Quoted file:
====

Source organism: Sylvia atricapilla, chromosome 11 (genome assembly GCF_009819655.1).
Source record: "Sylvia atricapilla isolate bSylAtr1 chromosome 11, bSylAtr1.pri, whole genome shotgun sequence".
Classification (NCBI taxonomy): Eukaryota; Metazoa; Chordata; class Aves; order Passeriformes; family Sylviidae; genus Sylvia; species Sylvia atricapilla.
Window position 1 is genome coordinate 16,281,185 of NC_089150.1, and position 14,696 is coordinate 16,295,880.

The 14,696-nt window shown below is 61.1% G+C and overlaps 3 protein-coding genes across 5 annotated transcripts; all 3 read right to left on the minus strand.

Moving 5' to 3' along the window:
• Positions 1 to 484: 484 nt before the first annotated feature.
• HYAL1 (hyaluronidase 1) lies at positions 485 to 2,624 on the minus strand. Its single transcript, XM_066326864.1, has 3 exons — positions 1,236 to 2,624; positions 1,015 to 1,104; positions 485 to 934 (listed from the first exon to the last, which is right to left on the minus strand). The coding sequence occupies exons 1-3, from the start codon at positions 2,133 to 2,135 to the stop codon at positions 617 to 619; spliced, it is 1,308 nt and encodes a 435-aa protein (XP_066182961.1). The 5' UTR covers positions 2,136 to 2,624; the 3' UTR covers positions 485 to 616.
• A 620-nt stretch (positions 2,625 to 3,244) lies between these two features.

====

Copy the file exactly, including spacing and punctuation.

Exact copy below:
Source organism: Sylvia atricapilla, chromosome 11 (genome assembly GCF_009819655.1).
Source record: "Sylvia atricapilla isolate bSylAtr1 chromosome 11, bSylAtr1.pri, whole genome shotgun sequence".
Classification (NCBI taxonomy): Eukaryota; Metazoa; Chordata; class Aves; order Passeriformes; family Sylviidae; genus Sylvia; species Sylvia atricapilla.
Window position 1 is genome coordinate 16,281,185 of NC_089150.1, and position 14,696 is coordinate 16,295,880.

The 14,696-nt window shown below is 61.1% G+C and overlaps 3 protein-coding genes across 5 annotated transcripts; all 3 read right to left on the minus strand.

Moving 5' to 3' along the window:
• Positions 1 to 484: 484 nt before the first annotated feature.
• HYAL1 (hyaluronidase 1) lies at positions 485 to 2,624 on the minus strand. Its single transcript, XM_066326864.1, has 3 exons — positions 1,236 to 2,624; positions 1,015 to 1,104; positions 485 to 934 (listed from the first exon to the last, which is right to left on the minus strand). The coding sequence occupies exons 1-3, from the start codon at positions 2,133 to 2,135 to the stop codon at positions 617 to 619; spliced, it is 1,308 nt and encodes a 435-aa protein (XP_066182961.1). The 5' UTR covers positions 2,136 to 2,624; the 3' UTR covers positions 485 to 616.
• A 620-nt stretch (positions 2,625 to 3,244) lies between these two features.